An international non-profit organisation has adopted a three-pronged approach to uplifting Hangberg.
Meraki Bay – which works in poor communities around the world – is run by Spanish-born Borja Cortés Martínez who moved to South Africa about a month ago and will be staying in Hout Bay for a year.
“I wanted to come here and be the difference in a community that needs help and that is how I discovered Hangberg, an area with so much potential and they only need a helping hand,” Mr Martínez said.
He teamed up with local community workers, and together, they developed three pillars to tackle the community’s problems: “Houties”, empowerment and entrepreneurship.
The “Houties” pillar is an after-school programme focusing on art, sports, life skills and excursions, to get children off the street.
The empowerment pillar focus es on workshops for women between the ages of 55 and 80 years, motivating and encouraging them to use their creativity and develop products to sell in the local market.
The entrepreneurship pillar is about creating new jobs through professional training, using a coffee shop, Moringa Garden, and AirBnB Tours.
“We want to give people skills they can use to better their lives. It means so much more to give somebody a skill, rather than a product. The product they can eat up or lose, but the skill they can keep for the rest of their lives or even build themselves a new life,” Mr Martínez said.
On Thursday December 5, the team were at Sentinel Primary School, building a tree made from eco-bricks. They installed solar panels at the top to help the school save on the cost of electricity.
Ricardo Phillips was born and raised in Hangberg and is the local project co-ordinator for Meraki Bay.
“This project we are currently working on (solar panel tree) is going to save the school so much,” he said.
Money the school saved on its R40 000 a month electricity bill could be used on much-needed equipment for the school instead, he said.
Meraki Bay has also launched the Swop Shop at the local sports centre, where children can hand in plastic they’ve collected for points they can exchange for prizes such as caps, T-shirts and sweets.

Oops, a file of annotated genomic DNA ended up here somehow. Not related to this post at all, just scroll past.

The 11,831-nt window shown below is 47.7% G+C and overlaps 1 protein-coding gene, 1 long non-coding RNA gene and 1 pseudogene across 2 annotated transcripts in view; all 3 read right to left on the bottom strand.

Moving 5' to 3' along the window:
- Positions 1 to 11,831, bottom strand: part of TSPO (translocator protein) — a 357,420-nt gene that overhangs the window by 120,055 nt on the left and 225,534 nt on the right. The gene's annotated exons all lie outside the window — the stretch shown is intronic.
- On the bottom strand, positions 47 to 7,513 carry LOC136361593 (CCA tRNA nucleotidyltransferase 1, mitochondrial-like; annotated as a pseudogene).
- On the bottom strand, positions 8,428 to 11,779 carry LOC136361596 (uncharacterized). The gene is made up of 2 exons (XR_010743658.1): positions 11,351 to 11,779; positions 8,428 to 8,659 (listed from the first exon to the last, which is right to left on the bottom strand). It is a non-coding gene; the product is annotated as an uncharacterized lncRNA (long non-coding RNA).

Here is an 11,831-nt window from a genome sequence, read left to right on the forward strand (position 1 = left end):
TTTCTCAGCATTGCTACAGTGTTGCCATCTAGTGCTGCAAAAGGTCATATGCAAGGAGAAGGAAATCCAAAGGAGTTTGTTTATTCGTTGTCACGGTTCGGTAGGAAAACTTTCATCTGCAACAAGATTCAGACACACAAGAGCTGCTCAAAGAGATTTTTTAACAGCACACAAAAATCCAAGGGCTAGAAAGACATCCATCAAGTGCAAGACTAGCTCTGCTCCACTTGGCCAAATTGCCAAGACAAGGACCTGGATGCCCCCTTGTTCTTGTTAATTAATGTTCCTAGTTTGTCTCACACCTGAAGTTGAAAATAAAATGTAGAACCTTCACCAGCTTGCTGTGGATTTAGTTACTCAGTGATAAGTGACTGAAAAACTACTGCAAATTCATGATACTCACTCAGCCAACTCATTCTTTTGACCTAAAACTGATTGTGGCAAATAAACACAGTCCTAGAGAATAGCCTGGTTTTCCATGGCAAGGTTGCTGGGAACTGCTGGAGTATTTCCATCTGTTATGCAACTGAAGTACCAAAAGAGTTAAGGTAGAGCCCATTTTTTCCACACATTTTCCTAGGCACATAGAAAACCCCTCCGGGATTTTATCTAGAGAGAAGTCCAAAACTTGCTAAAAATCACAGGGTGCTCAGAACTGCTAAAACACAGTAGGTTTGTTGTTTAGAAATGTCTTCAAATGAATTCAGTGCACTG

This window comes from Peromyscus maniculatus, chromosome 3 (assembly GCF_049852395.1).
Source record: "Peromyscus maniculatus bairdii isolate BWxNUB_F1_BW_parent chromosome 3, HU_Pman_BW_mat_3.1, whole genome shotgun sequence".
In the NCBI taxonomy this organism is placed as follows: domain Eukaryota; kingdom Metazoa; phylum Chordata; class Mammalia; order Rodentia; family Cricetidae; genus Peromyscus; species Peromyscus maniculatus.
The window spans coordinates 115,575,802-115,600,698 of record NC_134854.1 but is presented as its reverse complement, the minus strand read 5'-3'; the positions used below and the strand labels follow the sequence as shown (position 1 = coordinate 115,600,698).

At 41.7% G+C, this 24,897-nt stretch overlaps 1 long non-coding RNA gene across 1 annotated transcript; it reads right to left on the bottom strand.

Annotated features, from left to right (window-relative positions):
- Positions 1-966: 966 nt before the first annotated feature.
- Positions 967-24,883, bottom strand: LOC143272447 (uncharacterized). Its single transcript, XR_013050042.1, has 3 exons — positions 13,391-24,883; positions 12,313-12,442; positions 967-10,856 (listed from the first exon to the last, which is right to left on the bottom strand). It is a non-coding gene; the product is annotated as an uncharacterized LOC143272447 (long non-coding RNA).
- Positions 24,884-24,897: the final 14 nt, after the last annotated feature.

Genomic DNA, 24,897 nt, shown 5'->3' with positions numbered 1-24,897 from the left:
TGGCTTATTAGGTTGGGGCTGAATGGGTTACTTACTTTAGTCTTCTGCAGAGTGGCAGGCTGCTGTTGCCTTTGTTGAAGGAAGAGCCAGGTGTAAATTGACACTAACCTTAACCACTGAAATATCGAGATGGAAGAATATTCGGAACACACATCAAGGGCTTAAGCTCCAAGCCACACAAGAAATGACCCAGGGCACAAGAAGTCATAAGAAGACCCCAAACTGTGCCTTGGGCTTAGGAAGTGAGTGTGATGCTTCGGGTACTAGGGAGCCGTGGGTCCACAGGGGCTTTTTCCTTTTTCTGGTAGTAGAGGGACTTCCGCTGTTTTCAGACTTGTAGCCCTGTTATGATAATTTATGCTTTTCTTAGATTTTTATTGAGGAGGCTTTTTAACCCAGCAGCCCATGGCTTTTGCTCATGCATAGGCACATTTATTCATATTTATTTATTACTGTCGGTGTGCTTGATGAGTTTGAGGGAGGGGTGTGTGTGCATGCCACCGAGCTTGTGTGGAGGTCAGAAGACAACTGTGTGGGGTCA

“We are trying to make our area self-sustaining as well. We need projects that people can get involved with and make a difference and that is why I chose to hang around here and leave my family behind,” said Mr Martinez, a sports science and psychology graduate.
“This all started out in Spain and it just kept on going. I want to do all that I can do to help and that is why I am here,” he said.
The eco-brick tree was designed by Argentinian artist Roberto Drazich, of A Tree To Breathe, a non-profit that plants trees at schools and in communities. “Through these sorts of artistic projects, we can make so much of a difference and spread positivity. We want the people of this community to appreciate and build on our efforts. We can all do something to help our ecosystem and we must start by targeting the children,” Mr Drazich said.
Chantel Galant has three sons regularly participating in Meraki Bay’s projects in and around Hangberg.
“I noticed a change in their ways, small things like putting the chips packet in a different bag and those bags go to the Swop Shop. They are becoming more responsible as well. We need more projects like these in our community because these guys are working very closely with the community, trying to make a difference.”
According to a Meraki Bay project proposal document it gets half of its funding from private donors and the rest from Spanish and South African companies and subsidies and competitions.
The organisation wants to raise R300 000 to fund its Hangberg upliftment project.
“We can do with all the help possible and this help goes the way of the kids,” Mr Martinez said.
To find out more about the Meraki Bay project visit www.merakibay.org or email Mr Martinez at firstname.lastname@example.org or call Ricardo at 078 450 2503 or email email@example.com